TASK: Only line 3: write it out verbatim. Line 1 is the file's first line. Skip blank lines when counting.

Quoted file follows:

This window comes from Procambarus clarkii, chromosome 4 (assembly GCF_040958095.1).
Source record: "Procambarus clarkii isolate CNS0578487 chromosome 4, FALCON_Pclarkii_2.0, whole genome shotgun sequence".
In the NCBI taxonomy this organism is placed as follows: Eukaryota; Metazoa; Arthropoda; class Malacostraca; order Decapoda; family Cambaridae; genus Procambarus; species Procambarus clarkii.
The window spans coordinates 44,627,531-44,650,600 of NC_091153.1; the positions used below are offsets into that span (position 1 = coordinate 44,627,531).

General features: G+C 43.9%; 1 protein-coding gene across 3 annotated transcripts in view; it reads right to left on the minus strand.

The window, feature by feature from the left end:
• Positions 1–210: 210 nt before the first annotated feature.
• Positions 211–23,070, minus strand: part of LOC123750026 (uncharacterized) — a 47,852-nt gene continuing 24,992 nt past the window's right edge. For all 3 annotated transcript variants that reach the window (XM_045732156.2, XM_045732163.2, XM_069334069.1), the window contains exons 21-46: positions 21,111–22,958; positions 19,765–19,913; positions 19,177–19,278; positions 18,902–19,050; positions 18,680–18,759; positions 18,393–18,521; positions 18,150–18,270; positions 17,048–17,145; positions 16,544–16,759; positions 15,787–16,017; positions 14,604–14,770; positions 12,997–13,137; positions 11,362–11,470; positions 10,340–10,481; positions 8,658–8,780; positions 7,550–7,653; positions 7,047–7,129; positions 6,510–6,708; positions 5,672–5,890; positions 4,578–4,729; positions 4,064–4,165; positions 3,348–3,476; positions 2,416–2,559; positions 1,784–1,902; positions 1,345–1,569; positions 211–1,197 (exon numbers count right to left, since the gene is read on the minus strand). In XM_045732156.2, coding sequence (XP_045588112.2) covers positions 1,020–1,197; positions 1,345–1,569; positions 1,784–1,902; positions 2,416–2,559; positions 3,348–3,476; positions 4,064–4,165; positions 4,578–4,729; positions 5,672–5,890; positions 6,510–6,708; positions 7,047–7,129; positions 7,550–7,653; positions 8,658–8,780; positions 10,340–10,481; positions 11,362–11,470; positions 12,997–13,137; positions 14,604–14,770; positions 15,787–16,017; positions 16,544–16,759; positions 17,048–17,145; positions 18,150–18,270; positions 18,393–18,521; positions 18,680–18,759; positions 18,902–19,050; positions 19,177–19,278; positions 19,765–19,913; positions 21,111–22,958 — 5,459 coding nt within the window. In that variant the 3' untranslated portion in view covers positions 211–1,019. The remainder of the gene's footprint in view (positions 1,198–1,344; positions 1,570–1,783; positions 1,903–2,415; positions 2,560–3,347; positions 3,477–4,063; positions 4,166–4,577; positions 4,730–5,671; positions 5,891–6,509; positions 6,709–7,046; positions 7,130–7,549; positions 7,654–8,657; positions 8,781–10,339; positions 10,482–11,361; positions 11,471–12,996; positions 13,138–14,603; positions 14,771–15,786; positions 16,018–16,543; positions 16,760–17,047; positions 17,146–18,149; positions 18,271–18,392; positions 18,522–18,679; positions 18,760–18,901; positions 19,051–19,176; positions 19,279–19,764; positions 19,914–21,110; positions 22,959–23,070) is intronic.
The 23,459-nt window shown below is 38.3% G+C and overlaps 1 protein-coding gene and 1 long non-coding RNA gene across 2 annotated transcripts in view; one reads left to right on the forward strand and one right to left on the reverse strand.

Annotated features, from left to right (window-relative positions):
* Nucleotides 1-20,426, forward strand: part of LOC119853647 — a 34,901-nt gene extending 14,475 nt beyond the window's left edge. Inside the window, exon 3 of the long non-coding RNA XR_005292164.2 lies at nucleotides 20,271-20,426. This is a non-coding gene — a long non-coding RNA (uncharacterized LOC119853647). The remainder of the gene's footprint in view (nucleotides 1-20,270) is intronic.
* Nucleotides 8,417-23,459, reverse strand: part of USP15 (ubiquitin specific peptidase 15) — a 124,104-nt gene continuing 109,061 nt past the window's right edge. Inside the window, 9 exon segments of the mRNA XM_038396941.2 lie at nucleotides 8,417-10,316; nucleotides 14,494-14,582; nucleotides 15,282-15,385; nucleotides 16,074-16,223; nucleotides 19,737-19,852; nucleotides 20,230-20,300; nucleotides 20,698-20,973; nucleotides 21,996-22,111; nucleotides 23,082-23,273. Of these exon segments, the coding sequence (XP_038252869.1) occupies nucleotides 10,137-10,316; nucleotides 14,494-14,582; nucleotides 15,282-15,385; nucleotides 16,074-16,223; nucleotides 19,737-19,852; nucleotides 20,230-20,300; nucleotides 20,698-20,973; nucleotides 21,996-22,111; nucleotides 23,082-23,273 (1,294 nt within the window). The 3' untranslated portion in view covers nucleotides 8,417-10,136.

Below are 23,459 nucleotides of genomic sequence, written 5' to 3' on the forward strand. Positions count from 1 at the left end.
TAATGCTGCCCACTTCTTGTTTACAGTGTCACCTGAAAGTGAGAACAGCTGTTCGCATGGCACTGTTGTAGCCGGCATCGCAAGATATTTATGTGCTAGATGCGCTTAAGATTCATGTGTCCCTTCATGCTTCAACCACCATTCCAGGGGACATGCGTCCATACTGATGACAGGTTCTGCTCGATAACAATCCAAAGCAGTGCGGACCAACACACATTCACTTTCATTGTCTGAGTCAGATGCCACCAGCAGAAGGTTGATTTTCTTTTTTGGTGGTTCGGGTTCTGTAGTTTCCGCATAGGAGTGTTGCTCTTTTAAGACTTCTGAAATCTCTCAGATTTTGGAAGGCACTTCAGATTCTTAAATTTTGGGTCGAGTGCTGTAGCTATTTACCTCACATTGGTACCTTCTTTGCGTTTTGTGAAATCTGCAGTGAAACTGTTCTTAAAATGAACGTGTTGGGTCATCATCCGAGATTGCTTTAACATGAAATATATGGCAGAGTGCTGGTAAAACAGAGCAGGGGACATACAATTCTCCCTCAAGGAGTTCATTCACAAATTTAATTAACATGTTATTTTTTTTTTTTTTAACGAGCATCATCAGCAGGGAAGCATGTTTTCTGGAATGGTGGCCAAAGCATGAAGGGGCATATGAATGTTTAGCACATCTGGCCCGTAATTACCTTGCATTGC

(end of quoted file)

In the NCBI taxonomy this organism is placed as follows: Eukaryota; Metazoa; Arthropoda; class Malacostraca; order Decapoda; family Cambaridae; genus Procambarus; species Procambarus clarkii.